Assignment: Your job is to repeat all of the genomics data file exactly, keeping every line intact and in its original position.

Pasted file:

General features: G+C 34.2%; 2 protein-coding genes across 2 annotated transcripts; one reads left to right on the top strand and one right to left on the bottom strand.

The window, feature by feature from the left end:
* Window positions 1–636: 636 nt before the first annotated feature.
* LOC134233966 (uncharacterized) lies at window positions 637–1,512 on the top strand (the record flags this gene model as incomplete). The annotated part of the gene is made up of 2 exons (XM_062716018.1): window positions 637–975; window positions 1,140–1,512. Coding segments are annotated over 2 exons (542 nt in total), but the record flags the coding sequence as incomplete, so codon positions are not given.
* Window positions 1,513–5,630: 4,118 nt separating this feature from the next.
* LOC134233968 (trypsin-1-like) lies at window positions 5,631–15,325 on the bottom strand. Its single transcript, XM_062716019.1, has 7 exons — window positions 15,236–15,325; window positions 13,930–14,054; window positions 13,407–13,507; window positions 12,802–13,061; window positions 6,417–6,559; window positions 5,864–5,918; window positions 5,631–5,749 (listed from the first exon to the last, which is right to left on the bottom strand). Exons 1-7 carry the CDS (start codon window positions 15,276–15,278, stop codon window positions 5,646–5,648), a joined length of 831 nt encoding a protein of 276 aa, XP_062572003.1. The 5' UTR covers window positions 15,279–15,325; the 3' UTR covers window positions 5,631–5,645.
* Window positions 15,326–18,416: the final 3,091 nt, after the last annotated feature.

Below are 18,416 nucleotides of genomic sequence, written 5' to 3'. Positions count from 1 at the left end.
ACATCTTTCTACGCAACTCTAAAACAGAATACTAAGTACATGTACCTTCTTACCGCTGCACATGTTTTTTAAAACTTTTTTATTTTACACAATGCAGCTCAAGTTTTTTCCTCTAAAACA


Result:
General features: G+C 34.2%; 2 protein-coding genes across 2 annotated transcripts; one reads left to right on the top strand and one right to left on the bottom strand.

The window, feature by feature from the left end:
* Window positions 1–636: 636 nt before the first annotated feature.
* LOC134233966 (uncharacterized) lies at window positions 637–1,512 on the top strand (the record flags this gene model as incomplete). The annotated part of the gene is made up of 2 exons (XM_062716018.1): window positions 637–975; window positions 1,140–1,512. Coding segments are annotated over 2 exons (542 nt in total), but the record flags the coding sequence as incomplete, so codon positions are not given.
* Window positions 1,513–5,630: 4,118 nt separating this feature from the next.
* LOC134233968 (trypsin-1-like) lies at window positions 5,631–15,325 on the bottom strand. Its single transcript, XM_062716019.1, has 7 exons — window positions 15,236–15,325; window positions 13,930–14,054; window positions 13,407–13,507; window positions 12,802–13,061; window positions 6,417–6,559; window positions 5,864–5,918; window positions 5,631–5,749 (listed from the first exon to the last, which is right to left on the bottom strand). Exons 1-7 carry the CDS (start codon window positions 15,276–15,278, stop codon window positions 5,646–5,648), a joined length of 831 nt encoding a protein of 276 aa, XP_062572003.1. The 5' UTR covers window positions 15,279–15,325; the 3' UTR covers window positions 5,631–5,645.
* Window positions 15,326–18,416: the final 3,091 nt, after the last annotated feature.

Below are 18,416 nucleotides of genomic sequence, written 5' to 3'. Positions count from 1 at the left end.
ACATCTTTCTACGCAACTCTAAAACAGAATACTAAGTACATGTACCTTCTTACCGCTGCACATGTTTTTTAAAACTTTTTTATTTTACACAATGCAGCTCAAGTTTTTTCCTCTAAAACA